Today, I read an article by Jaclyn Friedman about how the misunderstanding of what “masculine” means is a big factor behind rape. The catalyst for this article is an incident that happened last summer when “…two young football players in the Ohio town of Steubenville carried the unconscious body of a local girl from party to party, violating her in ways you’d probably prefer not to think about.”
Friedman then identifies the core issue as one of “toxic masculinity” and supports her statement by using events surrounding the investigation into this horrible tragedy. And, you know what? I agree with her on that. For the most part, we have the idea of “masculine” very wrong. But her approach to correcting the issue is either dead wrong at worst, or incomplete at best.
She defines Toxic Masculinity as follows:
It’s a masculinity that defines itself not only in opposition to female-ness, but as inherently superior, drawing its strength from dominance over women’s “weakness,” and creating men who are happy to deliberately undermine women’s power; it is only in opposition to female vulnerability that it can be strong
I think that we all agree that this is not what true masculinity is supposed to be. Regardless of your view on gender roles, or even Christianity, we can all agree that this is just wrong. But it’s how we fix the problem that is the issue here.
Friedman suggests a couple things:
It’s time for a serious intervention in masculinity. It’s not enough to not be a rapist. You don’t get a cookie or a Nobel Peace Prize for that. If we want to end the pandemic of rape, it’s going to require an entire global movement of men who are willing to do the hard work required to unpack and interrogate the ideas of masculinity they were raised with, and to create and model new masculinities that don’t enable misogyny. Masculinities built not on power over women, but on power with women.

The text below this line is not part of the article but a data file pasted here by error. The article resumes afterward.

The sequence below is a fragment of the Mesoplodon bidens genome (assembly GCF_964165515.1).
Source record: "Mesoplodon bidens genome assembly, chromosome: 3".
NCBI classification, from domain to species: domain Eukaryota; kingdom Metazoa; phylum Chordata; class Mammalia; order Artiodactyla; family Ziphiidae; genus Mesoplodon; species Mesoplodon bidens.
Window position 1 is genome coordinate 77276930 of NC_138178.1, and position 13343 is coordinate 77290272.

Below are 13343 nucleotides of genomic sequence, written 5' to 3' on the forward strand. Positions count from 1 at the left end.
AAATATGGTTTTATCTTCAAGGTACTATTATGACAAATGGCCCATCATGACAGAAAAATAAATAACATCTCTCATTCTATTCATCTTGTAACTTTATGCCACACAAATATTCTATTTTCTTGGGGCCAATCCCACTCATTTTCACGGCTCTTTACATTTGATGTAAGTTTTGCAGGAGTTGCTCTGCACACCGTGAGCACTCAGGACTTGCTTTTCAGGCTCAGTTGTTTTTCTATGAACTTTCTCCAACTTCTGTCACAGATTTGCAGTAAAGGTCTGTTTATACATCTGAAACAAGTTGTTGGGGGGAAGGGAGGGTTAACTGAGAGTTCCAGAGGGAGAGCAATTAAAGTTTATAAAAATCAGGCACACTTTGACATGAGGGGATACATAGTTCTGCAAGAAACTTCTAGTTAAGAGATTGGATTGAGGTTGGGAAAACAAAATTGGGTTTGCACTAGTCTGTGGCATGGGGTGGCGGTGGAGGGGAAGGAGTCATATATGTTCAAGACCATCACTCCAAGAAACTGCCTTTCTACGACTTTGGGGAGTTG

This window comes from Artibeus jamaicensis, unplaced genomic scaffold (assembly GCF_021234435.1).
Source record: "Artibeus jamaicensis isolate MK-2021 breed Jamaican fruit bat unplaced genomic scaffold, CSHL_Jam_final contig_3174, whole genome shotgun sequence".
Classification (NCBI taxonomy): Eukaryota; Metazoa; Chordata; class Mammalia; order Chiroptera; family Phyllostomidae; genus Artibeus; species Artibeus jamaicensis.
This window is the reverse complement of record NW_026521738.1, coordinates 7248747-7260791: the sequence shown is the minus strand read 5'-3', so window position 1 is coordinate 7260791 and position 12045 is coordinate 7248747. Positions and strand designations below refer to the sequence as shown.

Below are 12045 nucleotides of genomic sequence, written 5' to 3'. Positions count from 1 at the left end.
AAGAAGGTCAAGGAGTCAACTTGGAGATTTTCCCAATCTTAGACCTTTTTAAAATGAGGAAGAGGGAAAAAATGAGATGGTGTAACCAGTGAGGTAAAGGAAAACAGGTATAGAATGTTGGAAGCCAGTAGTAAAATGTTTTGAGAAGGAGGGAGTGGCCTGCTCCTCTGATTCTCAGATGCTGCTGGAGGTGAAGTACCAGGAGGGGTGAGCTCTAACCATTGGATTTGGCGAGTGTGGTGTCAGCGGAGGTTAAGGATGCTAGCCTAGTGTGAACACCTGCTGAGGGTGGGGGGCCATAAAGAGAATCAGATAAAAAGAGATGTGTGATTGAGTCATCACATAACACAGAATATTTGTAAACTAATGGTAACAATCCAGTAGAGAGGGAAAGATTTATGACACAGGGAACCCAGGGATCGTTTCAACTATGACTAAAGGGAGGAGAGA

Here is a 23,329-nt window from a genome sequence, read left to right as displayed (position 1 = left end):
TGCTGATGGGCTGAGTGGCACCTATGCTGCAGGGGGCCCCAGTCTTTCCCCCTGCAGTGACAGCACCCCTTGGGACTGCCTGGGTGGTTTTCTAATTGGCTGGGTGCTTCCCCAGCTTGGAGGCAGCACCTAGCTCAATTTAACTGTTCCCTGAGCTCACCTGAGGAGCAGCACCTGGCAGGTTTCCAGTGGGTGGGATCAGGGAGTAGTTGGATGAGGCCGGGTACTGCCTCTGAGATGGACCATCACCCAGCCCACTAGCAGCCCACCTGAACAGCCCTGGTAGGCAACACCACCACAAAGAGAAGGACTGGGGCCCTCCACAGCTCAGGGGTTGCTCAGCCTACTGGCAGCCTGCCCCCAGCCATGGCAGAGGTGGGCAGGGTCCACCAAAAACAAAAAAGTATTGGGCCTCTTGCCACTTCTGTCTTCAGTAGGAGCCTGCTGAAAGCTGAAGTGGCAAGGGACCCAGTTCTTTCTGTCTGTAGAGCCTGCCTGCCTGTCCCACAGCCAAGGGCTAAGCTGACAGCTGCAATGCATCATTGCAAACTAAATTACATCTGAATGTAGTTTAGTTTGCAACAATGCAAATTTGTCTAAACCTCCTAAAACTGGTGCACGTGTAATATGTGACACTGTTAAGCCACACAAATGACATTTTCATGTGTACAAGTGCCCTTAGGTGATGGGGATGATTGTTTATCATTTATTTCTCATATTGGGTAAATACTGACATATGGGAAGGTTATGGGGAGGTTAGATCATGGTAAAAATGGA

Taking action can be as simple as men publicly owning their preference for “female” coded things, whether that’s child-rearing, nonviolence, feminism, or anything else—and being willing to suffer the social consequences.
I think we can all agree that misogyny, the hatred of women, is wrong. What we define as hatred may be a different story though. To keep this simple, women have the same dignity, value, and worth as men, regardless of their role or function within the home, church, etc. The definition of “hatred” I’m working from in this context is “anything that intentionally violates this intrinsic dignity, value, and worth.”
The problem is that the solution isn’t a simple one. It isn’t enough for men to simply “own” that they like reading instead of football or that they prefer talking things out instead of getting into fist fights. Real men do need to step up and stop putting up with this crap from “boys who can shave,” and definitely need to stop PROTECTING them for the sake of a sport! Getting the communities that surround tragedies like these is important, and crucial! But it can’t stop there.
Peer pressure won’t solve the problem
Peer pressure will only create a new kind of hatred. A hatred of those who are currently being hateful, or those who exhibit “toxic masculinity.”